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Morning Update: Ad imagines what would happen if Syria happened in London; BBC apologise after playing screams over Oscar Pistorius report

AdWeek: Three Years Later, We Finally Have a Brutally Powerful Ad About the Crisis in Syria 

“For PSA campaigns aimed at getting people to help the children of Syria, job one is making the crisis feel immediate rather than remote.

Last month’s hidden-camera stunt in Norway, in which a child sat freezing without a coat at a bus stop in winter, did just that. Now, Save the Children has released its own U.K. campaign to make the horror in Syria feel real—the 90-second video below, which does so to devastating effect.

The ad, by creative agency Don’t Panic, imagines if what has happened in Syria were to happen in London. Amazingly shot, it uses the structure of the popular one-second-a-day videos to show an ordinary girl’s world falling apart over a period of a year (from birthday to birthday)—as her comfortable middle-class existence evaporates and she finds herself a homeless and fatherless refugee amid the horrors of war.”

The Guardian: Rebekah Brooks: I did not investigate phone hacking as NI chief executive

“Rebekah Brooks has told the Old Bailey that she did not undertake any investigation into phone hacking when she became News International chief executive.

On her first day of cross-examination in the phone-hacking trial, Brooks also said she never asked what private investigator Glenn Mulcaire had been doing when she was editor of the News of the World between 2000 and 2003.”

Mashable: Axe Ad Continues Campaign for World Peace

“Gone are the days of average Joes being chased by droves of gorgeous women in Axe commercials. These days, the men’s grooming brand is in the mood for something more sophisticated, with a touch of social good.

Axe is promoting its “Peace” line of products with that venerable slogan from the 1960s — make love, not war. The brand’s latest ad is a continuation of a 60-second Super Bowl commercial that featured stereotypical war-like scenarios from around the world — all of which turn out to be loving gestures from men to their women.”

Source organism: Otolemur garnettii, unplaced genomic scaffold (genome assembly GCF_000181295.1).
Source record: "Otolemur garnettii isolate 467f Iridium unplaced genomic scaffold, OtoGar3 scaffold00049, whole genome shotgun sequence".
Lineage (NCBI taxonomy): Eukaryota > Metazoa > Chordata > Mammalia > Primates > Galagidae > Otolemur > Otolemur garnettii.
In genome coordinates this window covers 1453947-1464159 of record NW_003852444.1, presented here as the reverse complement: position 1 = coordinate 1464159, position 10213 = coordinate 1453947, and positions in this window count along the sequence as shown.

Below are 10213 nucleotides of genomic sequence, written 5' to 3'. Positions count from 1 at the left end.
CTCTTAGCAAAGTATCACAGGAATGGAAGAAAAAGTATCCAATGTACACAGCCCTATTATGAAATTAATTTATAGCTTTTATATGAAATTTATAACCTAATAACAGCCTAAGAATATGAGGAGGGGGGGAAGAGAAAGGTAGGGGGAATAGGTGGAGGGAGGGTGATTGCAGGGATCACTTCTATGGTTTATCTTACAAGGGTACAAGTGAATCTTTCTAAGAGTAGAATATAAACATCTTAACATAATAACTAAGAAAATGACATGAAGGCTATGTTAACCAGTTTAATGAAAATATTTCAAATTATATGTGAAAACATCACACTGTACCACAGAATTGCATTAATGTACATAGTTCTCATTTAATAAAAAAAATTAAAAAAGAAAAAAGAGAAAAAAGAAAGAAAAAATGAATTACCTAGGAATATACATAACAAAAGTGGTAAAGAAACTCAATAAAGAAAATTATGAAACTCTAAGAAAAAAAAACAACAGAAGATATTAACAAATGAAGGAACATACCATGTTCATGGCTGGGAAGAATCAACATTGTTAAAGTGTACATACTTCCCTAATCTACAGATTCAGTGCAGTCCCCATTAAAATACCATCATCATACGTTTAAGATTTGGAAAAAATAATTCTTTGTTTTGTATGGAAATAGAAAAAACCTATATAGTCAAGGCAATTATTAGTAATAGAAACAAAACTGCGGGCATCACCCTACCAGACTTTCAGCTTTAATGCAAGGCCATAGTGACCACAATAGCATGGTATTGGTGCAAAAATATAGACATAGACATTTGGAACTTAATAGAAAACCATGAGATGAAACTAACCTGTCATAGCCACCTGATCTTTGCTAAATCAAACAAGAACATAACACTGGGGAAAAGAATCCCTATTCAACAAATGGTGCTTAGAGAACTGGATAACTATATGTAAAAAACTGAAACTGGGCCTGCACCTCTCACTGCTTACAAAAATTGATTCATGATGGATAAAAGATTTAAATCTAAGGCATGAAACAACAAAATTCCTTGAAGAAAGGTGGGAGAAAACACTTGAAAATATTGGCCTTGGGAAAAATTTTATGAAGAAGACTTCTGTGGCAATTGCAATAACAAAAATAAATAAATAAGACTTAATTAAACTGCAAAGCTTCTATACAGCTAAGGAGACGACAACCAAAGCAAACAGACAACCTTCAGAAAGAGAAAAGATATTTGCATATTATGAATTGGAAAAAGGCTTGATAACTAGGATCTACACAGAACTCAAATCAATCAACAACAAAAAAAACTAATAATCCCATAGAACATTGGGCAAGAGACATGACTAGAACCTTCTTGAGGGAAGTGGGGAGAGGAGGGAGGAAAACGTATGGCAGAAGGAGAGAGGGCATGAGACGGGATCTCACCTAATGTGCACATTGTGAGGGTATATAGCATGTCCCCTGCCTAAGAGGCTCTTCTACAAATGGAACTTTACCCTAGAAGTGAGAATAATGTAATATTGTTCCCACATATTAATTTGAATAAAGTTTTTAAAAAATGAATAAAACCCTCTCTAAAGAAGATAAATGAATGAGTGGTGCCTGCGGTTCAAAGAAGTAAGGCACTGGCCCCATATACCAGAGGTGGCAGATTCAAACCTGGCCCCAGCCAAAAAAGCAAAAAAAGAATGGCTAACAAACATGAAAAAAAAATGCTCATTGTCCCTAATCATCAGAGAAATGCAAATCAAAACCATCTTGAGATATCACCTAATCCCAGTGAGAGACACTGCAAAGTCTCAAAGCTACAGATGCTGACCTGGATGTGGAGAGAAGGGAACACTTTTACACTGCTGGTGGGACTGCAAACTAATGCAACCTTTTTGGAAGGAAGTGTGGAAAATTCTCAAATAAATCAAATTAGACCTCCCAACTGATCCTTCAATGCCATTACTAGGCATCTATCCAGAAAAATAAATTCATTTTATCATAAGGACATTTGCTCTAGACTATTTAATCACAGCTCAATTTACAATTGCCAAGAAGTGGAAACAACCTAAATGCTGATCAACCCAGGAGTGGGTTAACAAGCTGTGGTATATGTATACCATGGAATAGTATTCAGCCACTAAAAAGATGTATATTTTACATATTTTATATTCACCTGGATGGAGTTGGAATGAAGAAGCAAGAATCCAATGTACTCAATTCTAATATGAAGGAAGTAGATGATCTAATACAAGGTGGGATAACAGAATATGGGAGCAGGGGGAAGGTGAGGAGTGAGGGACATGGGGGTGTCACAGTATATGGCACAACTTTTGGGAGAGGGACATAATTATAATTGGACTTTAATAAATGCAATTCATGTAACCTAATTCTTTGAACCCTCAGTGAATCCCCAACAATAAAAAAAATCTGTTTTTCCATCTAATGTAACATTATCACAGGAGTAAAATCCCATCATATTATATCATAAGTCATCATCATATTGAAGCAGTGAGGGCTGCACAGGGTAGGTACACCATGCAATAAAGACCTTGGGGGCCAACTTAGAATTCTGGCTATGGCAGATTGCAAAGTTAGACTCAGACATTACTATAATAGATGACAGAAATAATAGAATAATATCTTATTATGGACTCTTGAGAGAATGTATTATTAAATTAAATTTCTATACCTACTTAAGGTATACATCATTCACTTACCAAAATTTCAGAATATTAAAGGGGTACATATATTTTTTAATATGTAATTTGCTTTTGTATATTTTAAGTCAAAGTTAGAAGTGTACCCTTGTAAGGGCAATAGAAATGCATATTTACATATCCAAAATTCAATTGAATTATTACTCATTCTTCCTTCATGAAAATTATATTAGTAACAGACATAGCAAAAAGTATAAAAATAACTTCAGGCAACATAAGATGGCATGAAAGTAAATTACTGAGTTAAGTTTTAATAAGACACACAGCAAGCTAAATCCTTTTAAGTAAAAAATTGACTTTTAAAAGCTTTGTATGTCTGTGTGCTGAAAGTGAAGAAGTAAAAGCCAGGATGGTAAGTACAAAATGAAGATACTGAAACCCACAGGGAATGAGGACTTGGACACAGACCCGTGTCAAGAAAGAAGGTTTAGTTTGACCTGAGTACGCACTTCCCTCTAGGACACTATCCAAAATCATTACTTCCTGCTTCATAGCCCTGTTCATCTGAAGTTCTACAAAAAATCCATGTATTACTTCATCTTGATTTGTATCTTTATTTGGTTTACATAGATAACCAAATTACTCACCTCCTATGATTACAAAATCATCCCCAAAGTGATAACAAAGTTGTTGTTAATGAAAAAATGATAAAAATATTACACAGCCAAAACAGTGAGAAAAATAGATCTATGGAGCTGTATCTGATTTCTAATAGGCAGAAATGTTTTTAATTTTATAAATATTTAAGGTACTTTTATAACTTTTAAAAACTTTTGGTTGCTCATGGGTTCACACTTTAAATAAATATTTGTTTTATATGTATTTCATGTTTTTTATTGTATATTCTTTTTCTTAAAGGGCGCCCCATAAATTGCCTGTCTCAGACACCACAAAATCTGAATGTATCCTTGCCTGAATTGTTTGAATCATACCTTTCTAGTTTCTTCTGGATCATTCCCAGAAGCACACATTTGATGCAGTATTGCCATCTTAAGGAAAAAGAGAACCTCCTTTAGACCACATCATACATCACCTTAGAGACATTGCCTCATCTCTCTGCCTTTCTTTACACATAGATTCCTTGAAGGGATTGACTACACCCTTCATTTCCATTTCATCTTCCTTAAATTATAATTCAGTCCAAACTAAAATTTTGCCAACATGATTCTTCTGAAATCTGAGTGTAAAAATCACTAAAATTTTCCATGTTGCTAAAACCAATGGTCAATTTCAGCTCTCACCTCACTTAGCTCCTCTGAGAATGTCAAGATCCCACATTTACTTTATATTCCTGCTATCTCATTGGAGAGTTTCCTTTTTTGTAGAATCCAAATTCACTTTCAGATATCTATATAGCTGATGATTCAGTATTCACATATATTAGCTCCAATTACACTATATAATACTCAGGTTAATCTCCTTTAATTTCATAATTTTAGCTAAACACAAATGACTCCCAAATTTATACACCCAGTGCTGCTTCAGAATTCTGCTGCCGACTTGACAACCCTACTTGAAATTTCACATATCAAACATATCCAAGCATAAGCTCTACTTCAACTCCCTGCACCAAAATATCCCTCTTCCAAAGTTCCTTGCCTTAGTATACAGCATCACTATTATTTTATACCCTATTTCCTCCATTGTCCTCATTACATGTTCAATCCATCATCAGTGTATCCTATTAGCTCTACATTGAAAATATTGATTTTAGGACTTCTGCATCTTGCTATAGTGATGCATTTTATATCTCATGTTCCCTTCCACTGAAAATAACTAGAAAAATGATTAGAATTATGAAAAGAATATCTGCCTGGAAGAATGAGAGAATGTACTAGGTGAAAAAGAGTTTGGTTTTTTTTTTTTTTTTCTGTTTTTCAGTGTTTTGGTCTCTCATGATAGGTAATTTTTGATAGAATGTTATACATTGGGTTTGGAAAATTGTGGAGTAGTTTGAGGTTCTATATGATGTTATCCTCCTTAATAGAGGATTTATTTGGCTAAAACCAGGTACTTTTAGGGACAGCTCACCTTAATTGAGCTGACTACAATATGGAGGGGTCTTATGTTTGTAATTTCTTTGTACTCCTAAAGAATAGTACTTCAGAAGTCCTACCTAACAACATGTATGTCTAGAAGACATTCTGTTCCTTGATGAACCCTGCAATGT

The Guardian: BBC apologises after playing screams and howling over Oscar Pistorius report

“The BBC has apologised after a local radio station played the sound of a screaming woman and howling dogs over a report on the Oscar Pistorius trial.

A technical glitch meant that after the BBC Coventry & Warwickshire reporter announced that the South African Paralympian had pleaded not guilty to the murder of his girlfriend Riva Steencamp, listeners heard the sound of dogs howling. “

The Huffington Post: How The Daily Maily Will Boost Traffic By 30m Overnight With Surprise Metro Takeover Deal

“It is famed for its sidebar of shame – and now the Mail Online is set to boost its traffic overnight by almost 30m.

Staff at Metro.co.uk, the digital version of the hugely successful morning freesheet, will become part of the Mail’s “terracotta army” reporting into “General” Martin Clarke.

The dramatic shift in strategy also comes a week after Steve Auckland, managing director of Metro, told the Media Guardian: “Love print. That’s Metro now. Print first, not digital first.””

The Guardian: Paddy Power’s Oscar Pistorius ad to be pulled after record 5,200 complaints

“The advertising watchdog has ordered Paddy Power to pull its controversial ad featuring Oscar Pistorius, after a wave of protest has seen it become the most complained-about campaign ever.

The advert shows a photograph of Pistorius superimposed on a statue of an Oscar award. Next to it, the ad states “It’s Oscar Time. Money back if he walks. We will refund all losing bets on the Oscar Pistorius trial if he is found not guilty.””

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